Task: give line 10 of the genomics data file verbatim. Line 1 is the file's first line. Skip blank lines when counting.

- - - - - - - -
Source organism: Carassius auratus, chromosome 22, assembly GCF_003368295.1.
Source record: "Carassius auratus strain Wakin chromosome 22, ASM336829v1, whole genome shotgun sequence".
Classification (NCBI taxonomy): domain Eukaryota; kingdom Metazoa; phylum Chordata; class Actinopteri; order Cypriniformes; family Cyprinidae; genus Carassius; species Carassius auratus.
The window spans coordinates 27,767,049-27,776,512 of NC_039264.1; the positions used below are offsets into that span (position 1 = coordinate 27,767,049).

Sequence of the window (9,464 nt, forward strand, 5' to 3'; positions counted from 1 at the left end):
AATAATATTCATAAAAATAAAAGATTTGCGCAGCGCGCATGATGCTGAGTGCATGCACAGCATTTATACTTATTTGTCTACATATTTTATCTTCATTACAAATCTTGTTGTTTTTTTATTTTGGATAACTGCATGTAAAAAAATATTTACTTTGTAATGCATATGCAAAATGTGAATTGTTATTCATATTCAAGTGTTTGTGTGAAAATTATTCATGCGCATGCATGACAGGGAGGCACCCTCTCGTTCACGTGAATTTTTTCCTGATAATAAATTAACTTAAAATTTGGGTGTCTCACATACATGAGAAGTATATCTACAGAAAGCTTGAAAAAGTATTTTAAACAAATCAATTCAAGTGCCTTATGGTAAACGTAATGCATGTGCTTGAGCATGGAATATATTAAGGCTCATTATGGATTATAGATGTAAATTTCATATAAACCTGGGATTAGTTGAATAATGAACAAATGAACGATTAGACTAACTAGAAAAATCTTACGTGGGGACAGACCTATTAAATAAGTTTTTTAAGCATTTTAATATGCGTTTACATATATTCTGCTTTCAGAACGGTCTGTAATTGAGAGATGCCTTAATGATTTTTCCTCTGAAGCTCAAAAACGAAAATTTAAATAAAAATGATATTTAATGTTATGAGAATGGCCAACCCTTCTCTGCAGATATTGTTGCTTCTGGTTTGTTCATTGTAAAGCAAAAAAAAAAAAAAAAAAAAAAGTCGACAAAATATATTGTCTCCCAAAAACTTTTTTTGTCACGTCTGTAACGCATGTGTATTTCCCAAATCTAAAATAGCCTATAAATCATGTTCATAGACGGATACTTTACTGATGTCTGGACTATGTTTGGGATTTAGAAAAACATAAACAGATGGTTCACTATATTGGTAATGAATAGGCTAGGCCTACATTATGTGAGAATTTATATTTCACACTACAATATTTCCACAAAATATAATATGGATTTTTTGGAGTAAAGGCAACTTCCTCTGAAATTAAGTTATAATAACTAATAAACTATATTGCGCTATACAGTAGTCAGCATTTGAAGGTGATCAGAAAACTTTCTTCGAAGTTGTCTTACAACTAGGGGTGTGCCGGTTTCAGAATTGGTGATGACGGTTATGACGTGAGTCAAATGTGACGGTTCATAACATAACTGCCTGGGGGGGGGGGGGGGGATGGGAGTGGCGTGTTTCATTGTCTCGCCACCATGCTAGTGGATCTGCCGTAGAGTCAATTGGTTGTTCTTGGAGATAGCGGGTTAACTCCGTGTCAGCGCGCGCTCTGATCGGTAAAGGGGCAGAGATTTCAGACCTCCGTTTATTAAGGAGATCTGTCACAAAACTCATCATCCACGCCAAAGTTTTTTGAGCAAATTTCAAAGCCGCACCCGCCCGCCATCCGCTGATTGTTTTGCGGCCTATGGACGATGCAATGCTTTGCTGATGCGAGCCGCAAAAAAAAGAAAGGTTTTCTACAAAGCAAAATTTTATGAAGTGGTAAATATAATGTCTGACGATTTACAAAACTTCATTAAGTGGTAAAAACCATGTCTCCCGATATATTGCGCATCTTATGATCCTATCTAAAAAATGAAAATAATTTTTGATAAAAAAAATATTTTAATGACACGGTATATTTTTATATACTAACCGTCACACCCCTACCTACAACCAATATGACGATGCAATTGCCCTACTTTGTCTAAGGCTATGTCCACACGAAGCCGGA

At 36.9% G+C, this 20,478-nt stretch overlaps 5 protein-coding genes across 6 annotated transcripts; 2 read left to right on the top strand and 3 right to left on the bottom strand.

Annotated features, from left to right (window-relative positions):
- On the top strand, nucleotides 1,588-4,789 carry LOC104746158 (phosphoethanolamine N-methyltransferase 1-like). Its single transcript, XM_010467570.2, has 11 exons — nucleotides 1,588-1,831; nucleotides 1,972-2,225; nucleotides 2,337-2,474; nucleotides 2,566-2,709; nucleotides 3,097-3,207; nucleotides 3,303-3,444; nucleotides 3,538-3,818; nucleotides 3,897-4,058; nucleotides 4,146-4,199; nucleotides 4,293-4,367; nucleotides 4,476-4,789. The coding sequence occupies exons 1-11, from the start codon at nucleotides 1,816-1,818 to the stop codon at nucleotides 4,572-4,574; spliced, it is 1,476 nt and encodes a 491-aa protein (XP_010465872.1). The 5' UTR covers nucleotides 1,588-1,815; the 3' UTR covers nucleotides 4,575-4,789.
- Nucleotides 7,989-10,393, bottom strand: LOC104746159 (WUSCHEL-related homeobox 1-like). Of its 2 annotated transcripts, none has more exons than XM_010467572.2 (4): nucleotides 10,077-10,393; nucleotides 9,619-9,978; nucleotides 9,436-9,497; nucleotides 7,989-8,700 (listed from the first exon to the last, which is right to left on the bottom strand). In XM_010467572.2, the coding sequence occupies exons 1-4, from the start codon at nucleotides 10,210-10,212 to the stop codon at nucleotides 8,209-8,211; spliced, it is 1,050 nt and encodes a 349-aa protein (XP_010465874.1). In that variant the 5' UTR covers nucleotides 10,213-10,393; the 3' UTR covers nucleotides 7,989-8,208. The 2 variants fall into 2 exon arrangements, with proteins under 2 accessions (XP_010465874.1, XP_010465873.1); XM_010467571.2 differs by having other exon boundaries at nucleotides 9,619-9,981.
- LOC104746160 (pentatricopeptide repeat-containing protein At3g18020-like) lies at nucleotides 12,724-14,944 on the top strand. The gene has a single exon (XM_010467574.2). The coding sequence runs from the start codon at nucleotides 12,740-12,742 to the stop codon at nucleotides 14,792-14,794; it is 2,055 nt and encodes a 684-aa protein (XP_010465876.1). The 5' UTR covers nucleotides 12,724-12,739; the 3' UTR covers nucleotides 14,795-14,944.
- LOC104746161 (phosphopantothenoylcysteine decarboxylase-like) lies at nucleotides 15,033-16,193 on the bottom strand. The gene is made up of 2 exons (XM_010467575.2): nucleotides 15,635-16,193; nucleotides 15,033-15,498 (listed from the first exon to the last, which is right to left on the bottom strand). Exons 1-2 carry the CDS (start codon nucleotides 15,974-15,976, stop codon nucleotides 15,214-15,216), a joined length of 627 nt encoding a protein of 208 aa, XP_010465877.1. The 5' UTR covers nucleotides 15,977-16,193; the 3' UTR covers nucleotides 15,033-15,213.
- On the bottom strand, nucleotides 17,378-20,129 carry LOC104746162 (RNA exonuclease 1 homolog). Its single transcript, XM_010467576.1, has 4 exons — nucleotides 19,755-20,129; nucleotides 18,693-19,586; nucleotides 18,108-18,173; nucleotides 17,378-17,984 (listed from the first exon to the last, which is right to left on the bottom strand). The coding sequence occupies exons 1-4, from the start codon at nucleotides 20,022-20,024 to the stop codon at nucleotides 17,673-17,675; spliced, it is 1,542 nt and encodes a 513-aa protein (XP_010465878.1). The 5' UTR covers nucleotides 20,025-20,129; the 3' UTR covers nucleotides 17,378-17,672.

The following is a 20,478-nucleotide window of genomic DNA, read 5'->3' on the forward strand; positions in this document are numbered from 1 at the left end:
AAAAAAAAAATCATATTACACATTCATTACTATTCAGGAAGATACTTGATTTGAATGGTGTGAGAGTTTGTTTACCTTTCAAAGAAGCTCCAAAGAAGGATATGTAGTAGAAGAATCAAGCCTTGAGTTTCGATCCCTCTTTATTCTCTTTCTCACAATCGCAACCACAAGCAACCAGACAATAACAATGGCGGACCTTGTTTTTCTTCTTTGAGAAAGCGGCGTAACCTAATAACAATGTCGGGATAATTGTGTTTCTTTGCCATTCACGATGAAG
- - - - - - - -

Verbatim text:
- Nucleotides 7,989-10,393, bottom strand: LOC104746159 (WUSCHEL-related homeobox 1-like). Of its 2 annotated transcripts, none has more exons than XM_010467572.2 (4): nucleotides 10,077-10,393; nucleotides 9,619-9,978; nucleotides 9,436-9,497; nucleotides 7,989-8,700 (listed from the first exon to the last, which is right to left on the bottom strand). In XM_010467572.2, the coding sequence occupies exons 1-4, from the start codon at nucleotides 10,210-10,212 to the stop codon at nucleotides 8,209-8,211; spliced, it is 1,050 nt and encodes a 349-aa protein (XP_010465874.1). In that variant the 5' UTR covers nucleotides 10,213-10,393; the 3' UTR covers nucleotides 7,989-8,208. The 2 variants fall into 2 exon arrangements, with proteins under 2 accessions (XP_010465874.1, XP_010465873.1); XM_010467571.2 differs by having other exon boundaries at nucleotides 9,619-9,981.